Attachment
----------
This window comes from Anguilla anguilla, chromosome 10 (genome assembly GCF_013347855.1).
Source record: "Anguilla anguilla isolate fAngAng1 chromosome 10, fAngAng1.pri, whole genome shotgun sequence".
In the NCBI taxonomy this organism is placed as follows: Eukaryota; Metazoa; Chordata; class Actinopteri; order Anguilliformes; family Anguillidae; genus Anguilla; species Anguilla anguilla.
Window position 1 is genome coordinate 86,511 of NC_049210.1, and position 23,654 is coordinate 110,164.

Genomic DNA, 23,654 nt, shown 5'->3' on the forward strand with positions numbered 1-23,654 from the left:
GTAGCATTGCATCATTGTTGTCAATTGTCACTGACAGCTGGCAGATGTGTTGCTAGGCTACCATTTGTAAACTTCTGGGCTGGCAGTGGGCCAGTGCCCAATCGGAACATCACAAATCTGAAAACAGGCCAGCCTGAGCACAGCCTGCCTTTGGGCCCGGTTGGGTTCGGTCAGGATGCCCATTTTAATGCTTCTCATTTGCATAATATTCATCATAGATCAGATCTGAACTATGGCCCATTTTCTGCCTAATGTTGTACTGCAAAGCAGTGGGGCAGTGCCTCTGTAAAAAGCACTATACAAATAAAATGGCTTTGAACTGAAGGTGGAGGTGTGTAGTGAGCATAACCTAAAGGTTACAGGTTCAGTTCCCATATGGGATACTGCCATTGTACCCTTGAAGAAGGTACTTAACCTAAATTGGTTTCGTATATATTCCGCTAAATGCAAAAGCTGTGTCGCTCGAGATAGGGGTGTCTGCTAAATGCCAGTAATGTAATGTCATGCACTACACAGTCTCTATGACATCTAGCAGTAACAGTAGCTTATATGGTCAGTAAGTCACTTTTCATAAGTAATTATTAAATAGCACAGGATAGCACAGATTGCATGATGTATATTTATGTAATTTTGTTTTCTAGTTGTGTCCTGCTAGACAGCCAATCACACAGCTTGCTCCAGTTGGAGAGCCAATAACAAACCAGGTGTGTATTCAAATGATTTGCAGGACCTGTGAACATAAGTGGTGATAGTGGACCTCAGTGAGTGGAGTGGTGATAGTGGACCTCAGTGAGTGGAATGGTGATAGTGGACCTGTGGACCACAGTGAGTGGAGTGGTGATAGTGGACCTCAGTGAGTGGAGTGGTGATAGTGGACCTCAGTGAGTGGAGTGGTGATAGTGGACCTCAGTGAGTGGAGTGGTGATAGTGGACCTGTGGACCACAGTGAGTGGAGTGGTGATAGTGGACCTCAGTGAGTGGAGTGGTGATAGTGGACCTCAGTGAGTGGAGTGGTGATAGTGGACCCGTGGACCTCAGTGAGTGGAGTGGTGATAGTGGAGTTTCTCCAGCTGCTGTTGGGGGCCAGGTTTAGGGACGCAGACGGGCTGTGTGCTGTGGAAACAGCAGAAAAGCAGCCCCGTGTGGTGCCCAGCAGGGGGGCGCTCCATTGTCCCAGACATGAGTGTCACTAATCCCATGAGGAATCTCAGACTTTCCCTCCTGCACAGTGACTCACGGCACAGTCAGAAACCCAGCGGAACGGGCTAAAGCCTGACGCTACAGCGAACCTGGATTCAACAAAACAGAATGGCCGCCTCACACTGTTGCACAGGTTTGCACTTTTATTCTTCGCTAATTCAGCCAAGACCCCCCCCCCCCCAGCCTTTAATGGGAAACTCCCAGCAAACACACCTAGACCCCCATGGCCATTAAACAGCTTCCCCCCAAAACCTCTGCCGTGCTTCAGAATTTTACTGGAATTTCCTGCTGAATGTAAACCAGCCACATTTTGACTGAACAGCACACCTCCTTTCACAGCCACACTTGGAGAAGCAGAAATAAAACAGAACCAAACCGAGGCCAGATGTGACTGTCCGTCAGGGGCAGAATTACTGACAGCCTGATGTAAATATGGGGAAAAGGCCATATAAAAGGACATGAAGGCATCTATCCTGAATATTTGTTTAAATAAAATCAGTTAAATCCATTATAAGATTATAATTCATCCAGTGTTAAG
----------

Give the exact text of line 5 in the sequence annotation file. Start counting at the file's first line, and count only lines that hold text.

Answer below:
Genomic DNA, 23,654 nt, shown 5'->3' on the forward strand with positions numbered 1-23,654 from the left: